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Tuesdays 10:30—11:30 AM and Thursdays 2:30-3:30 PM
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Lakewood Memorial Library's Book Discussion Group
The group will meet at the library on Tuesday, March 17, 2:30 p.m.
Come in to pick up a copy of the printed discussion schedule at the circulation desk.
Copies of the book are available at the library and through OFF THE BEATEN PATH.
Those attending are encouraged to bring recommendations for titles to be discussed at future meetings.
Meetings Scheduled - 3rd Tuesday of month at 2:30 pm
I Know Why the Caged Bird Sings by Maya Angelou (NF)
Sent by their mother to live with their devout, self–sufficient grandmother in a small Southern town, Maya and her brother, Bailey, endure the ache of abandonment and the prejudice of the
The Cellist of Sarajevo by Steven Galloway (F based on a true story)
A spare and haunting, wise and beautiful novel about the endurance of the human spirit and the subtle ways individuals reclaim their humanity in a city ravaged by war. A novel of great intensity and power, and inspired by a true story.
Loving Frank by Nancy Horan (F)
Mamah Borthwick Cheney and her husband Edwin in 1903 commissioned Frank Lloyd Wright to design a new home for them. During the construction of the house, a powerful attraction developed between Mamah and Frank, and in time the lovers, each married with children, embarked on a course that would shock Chicago society and forever change their lives.
The Unlikely Pilgrimage of Harold Fry by Rachel Joyce (F)
Recently retired, sweet, emotionally numb Harold Fry is jolted out of his passivity by a letter from Queenie Hennessy, an old friend, who he hasn’t heard from in twenty years. She has written to say she is in hospice and wanted to say goodbye. Leaving his tense, bitter wife Maureen to her chores, Harold intends a quick walk to the corner mailbox to post his reply, but instead he becomes convinced he must deliver his message in person to Queenie–who is 600 miles away–because as long as he keeps walking, Harold believes that Queenie will not die.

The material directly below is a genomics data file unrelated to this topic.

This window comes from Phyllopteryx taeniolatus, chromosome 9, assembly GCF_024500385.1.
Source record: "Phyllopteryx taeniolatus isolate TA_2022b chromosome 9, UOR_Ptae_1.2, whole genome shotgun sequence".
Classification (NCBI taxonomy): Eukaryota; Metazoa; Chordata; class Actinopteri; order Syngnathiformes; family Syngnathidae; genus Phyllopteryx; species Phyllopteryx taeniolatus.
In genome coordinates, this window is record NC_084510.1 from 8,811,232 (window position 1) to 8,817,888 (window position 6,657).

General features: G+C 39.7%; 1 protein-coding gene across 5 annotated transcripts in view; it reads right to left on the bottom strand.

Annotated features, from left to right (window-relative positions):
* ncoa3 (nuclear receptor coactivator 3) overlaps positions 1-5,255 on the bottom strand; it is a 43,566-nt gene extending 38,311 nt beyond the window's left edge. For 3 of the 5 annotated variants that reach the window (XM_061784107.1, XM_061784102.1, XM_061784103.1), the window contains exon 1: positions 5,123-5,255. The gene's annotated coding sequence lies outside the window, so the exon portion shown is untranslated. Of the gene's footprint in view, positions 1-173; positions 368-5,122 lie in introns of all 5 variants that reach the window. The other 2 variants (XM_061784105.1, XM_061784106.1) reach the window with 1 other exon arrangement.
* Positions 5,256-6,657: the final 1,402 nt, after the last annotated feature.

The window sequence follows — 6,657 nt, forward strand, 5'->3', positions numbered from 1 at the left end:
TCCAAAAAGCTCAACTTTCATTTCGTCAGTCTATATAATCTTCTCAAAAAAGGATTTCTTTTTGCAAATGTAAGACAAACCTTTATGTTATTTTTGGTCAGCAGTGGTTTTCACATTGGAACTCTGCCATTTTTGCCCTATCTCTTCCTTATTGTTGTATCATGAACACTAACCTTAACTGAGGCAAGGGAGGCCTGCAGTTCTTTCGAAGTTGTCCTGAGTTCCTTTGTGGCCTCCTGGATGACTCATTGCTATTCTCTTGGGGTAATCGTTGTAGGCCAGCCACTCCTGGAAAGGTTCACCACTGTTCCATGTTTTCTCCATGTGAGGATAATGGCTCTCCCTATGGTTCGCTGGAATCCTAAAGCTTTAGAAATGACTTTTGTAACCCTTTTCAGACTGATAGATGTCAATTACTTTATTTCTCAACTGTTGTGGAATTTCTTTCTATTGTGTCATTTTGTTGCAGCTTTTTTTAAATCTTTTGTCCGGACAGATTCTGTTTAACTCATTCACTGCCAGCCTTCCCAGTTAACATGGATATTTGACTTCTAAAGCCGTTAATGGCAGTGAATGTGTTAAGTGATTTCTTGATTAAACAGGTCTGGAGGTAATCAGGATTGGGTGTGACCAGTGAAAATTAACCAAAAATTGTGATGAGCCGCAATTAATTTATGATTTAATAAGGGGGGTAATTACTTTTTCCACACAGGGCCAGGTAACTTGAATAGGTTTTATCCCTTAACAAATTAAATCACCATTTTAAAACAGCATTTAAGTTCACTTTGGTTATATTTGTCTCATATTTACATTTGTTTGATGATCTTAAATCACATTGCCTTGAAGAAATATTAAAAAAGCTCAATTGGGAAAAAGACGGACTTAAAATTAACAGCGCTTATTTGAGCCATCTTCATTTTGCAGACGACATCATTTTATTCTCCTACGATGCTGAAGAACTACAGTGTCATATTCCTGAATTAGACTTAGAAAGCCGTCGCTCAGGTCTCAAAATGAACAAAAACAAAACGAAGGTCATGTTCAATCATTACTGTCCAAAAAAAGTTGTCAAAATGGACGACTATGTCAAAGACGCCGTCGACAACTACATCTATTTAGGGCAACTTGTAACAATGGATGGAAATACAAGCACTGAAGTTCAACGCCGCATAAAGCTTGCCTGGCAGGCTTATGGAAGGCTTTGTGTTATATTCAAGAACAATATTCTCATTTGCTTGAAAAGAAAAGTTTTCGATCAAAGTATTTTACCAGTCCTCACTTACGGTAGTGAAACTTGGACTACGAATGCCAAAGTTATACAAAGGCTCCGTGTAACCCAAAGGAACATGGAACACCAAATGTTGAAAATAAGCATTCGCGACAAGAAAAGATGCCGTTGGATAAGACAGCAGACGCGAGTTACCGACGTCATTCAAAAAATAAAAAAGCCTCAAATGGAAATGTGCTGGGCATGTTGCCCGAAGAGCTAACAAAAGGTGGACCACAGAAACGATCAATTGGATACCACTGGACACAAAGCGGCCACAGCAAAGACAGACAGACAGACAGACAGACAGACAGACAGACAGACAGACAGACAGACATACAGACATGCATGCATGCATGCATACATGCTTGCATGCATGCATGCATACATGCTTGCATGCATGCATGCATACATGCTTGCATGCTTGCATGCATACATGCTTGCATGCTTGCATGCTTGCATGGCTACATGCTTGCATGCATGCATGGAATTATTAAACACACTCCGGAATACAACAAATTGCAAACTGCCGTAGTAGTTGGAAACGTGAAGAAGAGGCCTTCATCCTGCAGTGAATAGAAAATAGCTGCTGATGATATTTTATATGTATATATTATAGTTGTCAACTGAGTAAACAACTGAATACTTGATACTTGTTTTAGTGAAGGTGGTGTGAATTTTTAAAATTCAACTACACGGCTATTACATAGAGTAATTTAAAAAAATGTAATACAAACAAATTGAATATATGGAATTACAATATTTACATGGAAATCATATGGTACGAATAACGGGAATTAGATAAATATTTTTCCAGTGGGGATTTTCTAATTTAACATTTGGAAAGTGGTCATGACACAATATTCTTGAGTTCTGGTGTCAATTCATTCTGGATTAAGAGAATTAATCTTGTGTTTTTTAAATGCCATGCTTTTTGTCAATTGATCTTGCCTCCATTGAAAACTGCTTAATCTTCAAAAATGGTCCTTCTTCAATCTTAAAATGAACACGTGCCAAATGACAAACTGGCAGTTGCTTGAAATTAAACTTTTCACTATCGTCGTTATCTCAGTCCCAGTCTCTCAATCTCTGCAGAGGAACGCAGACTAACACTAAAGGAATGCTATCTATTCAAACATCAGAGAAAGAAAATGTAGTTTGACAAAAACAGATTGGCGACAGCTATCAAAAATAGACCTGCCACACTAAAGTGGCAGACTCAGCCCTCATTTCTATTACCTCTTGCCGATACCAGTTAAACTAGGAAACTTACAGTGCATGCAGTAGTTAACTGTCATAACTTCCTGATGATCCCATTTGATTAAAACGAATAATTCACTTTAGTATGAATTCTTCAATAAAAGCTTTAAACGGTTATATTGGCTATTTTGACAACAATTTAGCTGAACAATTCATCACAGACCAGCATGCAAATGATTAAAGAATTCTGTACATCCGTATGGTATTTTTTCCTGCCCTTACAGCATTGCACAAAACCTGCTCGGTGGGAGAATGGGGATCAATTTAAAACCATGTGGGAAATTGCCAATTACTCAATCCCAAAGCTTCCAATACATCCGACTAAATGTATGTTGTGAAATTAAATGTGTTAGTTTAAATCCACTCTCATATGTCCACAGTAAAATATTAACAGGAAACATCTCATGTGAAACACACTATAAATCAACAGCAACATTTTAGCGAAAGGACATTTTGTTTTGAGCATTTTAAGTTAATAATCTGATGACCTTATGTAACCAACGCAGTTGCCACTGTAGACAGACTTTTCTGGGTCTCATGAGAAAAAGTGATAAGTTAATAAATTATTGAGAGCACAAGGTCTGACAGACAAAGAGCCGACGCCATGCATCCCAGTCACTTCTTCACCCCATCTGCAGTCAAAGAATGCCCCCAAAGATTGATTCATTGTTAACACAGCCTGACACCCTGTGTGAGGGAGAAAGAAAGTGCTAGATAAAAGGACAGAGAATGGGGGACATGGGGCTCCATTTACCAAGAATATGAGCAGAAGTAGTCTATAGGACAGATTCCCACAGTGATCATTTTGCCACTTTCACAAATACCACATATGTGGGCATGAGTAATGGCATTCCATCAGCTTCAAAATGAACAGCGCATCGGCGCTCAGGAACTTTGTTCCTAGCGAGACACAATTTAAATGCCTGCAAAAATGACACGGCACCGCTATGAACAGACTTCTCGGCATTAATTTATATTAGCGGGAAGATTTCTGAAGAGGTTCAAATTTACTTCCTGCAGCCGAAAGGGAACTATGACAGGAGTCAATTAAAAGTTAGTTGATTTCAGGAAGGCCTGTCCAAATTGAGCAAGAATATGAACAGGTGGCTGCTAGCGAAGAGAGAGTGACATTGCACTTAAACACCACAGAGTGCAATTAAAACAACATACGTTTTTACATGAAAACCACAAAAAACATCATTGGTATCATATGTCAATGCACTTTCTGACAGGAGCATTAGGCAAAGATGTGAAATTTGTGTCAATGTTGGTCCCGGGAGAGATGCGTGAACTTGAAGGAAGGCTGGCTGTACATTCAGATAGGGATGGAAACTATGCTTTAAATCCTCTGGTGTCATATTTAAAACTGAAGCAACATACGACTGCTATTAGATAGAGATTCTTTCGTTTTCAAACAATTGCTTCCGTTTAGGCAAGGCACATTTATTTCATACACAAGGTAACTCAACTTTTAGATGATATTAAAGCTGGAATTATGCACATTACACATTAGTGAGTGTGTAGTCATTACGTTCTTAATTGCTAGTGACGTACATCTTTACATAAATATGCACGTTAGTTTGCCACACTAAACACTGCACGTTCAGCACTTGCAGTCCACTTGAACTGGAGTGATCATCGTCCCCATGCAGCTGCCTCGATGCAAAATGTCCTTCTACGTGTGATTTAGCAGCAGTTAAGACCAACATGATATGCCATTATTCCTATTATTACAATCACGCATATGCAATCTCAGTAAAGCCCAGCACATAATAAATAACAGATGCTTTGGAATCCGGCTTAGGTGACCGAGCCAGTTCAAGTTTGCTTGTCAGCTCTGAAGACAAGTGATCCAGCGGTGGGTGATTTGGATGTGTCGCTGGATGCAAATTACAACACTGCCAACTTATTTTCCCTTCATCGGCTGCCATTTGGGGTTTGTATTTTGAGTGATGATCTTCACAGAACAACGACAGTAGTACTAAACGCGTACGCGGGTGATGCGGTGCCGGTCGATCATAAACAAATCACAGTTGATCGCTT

House of Stone: A Memoir of Home, Family and a Lost Middle East by Anthony Shadid (NF)
The author was a world–renowned, Pulitzer Prize–winning Lebanese American journalist who died while covering the uprising in Syria.
In the summer of 2006, racing through Lebanon to report on the Israeli invasion, Anthony Shadid found himself in his family’s ancestral hometown of Marjayoun. There, he discovered his great–grandfather’s once magnificent estate in near ruins, devastated by war. In this bittersweet and resonant memoir, Shadid creates a mosaic of past and present, tracing the house’s renewal alongside the history of his family’s flight from Lebanon and resettlement in America around the turn of the twentieth century. In the process, he memorializes a lost world and provides profound insights into a shifting Middle East.
Light in August by William Faulkner (F)
This novel about hopeful perseverance in the face of mortality, features some of Faulkner’s most memorable characters: guileless, dauntless Lena Grove, in search of the father of her unborn child; Reverend Gail Hightower, who is plagued by visions of Confederate horsemen; and Joe Christmas, a desperate, enigmatic drifter consumed by his mixed ancestry.
Destiny of the Republic: A Tale of Madness, Medicine and the Murder of a President
by Candice Millard (NF)
James Abram Garfield was one of the most extraordinary men ever elected president. Born into abject poverty, he rose to become a wunderkind scholar, a Civil War hero, a renowned congressman, and a reluctant presidential candidate who took on the nation’s corrupt political establishment. But four months after Garfield’s inauguration in 1881, he was shot in the back by a deranged office–seeker named Charles Guiteau. Garfield survived the attack, but became the object of bitter, behind–the–scenes struggles.
The Boys in the Boat by Daniel James Brown (NF)
The improbable, intimate account of how nine working–class boys from the American West showed the world at the 1936 Olympics in Berlin what true grit really meant.
Chaperone by Laura Moriarty (F)
Only a few years before becoming a famous silent–film star and an icon of her generation, a fifteen–year–old Louise Brooks leaves Wichita, Kansas, to study with the prestigious Denishawn School of Dancing in New York. Much to her annoyance, she is accompanied by a thirty–six–year–old chaperone, who is neither mother nor friend. Cora Carlisle, a complicated but traditional woman with her own reasons for making the trip, has no idea what she’s in for. Young Louise, already stunningly beautiful and sporting her famous black bob with blunt bangs, is known for her arrogance and her lack of respect for convention. Ultimately, the five weeks they spend together will transform their lives forever.
Sycamore Row by John Grisham (F)
Seth Hubbard is a wealthy man dying of lung cancer. He trusts no one. Before he hangs himself from a sycamore tree, Hubbard leaves a new, handwritten will. It is an act that drags his adult children, his black maid, and Jake into a conflict as riveting and dramatic as the murder trial that made Brigance one of Ford County’s most notorious citizens, just three years earlier. The second will raises many more questions than it answers. Why would Hubbard leave nearly all of his fortune to his maid? Had chemotherapy and painkillers affected his ability to think clearly? And what does it all have to do with a piece of land once known as Sycamore Row?
HERITAGE ROOM EXHIBIT
SWCS student art show on display for the month of March
Opening reception Tuesday March 3 5:30-7:00